At one-half hour prior to sunrise on Saturday, Sept. 19 the 2020 Minnesota hunting season on ruffed grouse will commence.
The Minnesota Department of Natural Resources conducts annual springtime ruffed grouse drumming counts, and this year's tally was roughly the same as last year’s, with 1.6 drums per stop.
Ruffed grouse populations peak about every 10 years, then fall, often dramatically, before beginning a gradual upturn. Biologists still don't fully understand why grouse populations cycle up and down. The last ruffed grouse population peak occurred in 2017 when 2.1 drums per stop were counted.
But all is not lost for those willing to stomp the forests on opening day. Despite the less-than stellar reports, Minnesota is commonly the nation's top producer of ruffed grouse, even during low population cycles.
When grouse numbers are down, hunters will want to concentrate their efforts in the absolute best habitat.
Throughout most of the forested regions of Minnesota, the favorite fall food of ruffed grouse is the fruit of gray dogwood. This head-high shrub produces small, white or light green berries that ruffs find irresistible.
Gray dogwood grows in damp areas and is prevalent in the transition zone where alder lowlands rise and meet an aspen forest. Also look for gray dogwood along creeks, especially those with an open canopy. Ruffed grouse may be found feeding on dogwood fruit throughout the day, but the best time to hunt around food sources is during late afternoon because grouse typically fill their crops before going to roost.
Opening day grouse hunters can also find ruffed grouse by walking logging trails. Many plant species on which ruffed grouse forage are sun-loving plants, and logging roads create openings in the forest which allow certain plant species to prosper that would otherwise be unable to compete. Dogwood, chokecherry, hazel, high-bush cranberry and other grouse favorites grow along logging roads or on the edges of log landings, as well as natural forest clearings.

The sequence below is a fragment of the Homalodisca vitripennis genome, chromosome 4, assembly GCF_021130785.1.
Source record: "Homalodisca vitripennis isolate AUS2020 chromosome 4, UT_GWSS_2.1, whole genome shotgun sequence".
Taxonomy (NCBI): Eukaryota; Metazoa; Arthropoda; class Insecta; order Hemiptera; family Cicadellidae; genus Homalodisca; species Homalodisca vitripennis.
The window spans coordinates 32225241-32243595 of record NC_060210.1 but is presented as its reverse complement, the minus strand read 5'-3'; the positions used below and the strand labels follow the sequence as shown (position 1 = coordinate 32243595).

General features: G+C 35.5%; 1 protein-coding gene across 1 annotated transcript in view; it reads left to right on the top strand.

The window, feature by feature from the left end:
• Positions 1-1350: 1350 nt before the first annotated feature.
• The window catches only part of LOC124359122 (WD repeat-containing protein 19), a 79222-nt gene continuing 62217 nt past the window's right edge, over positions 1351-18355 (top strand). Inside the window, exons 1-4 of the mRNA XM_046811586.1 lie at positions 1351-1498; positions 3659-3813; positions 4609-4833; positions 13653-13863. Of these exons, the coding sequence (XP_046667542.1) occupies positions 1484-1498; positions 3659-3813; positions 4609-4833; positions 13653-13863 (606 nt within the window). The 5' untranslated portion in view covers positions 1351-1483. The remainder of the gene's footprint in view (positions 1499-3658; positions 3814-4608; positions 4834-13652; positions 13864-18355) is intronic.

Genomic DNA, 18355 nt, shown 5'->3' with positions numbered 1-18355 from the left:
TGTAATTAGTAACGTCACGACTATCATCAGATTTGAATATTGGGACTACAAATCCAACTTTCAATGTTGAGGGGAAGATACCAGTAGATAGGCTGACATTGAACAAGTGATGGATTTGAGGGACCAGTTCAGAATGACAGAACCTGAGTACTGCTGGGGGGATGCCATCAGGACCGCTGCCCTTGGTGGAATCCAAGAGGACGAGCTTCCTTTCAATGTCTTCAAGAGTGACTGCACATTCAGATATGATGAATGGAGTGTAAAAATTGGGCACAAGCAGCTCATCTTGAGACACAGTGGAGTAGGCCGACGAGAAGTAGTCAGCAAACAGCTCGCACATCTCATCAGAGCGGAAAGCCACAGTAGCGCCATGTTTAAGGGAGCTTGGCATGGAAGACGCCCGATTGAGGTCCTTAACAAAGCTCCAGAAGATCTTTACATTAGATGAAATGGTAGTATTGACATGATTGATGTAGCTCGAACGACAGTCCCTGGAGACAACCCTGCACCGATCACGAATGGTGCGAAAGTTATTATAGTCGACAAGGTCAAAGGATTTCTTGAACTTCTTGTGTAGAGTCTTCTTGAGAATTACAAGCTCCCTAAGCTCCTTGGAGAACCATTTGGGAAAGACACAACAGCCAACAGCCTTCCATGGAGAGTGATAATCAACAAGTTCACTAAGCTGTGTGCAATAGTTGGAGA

Ruffed grouse are also attracted to logging roads because many have been planted with clover, another favorite grouse food. Ruffs are further attracted to logging roads because there they can gather gravel for their crops, and take dust baths in the sandy areas.
If there is such a thing as a classic ruffed grouse covert, it would have to include an area that was logged a decade or so ago and has since regenerated into thick aspen. If the location also has mature aspens and alder lowlands nearby, so much the better.
The late Gordon Gullion, a ruffed grouse expert, claimed that ruffs preferred overgrown clear-cuts as brood rearing cover. His theory was that the stem density of regenerated aspen, and the resulting overhead canopy, provided protection against predators. Whatever the reason, decade-old clear-cuts do hold grouse. Small openings in a clear-cut, like natural meadows, allow sunlight to reach shrubs such as hazel and dogwood, and make a good spot even better.
Opening day grouse hunters should find at least a few birds if they focus on prime habitat.
Things to keep in mind
Check the contents of the crops of any ruffed grouse you harvest. This will tell what the birds were feeding on and thus where to find more grouse.
If you flush a grouse and don't get a shot (or miss) it is usually a good idea to walk in the direction the grouse flew since early season birds typically don't fly more than about 150 yards before landing. This is especially a good idea when grouse numbers are low.
Early season grouse hunters will often encounter warm temperatures. Be sure to carry plenty of water for you and your dog.
A good hatch can offset a decrease in springtime ruffed grouse drumming counts. Only time in the field will determine if there is a healthy population of young grouse this fall.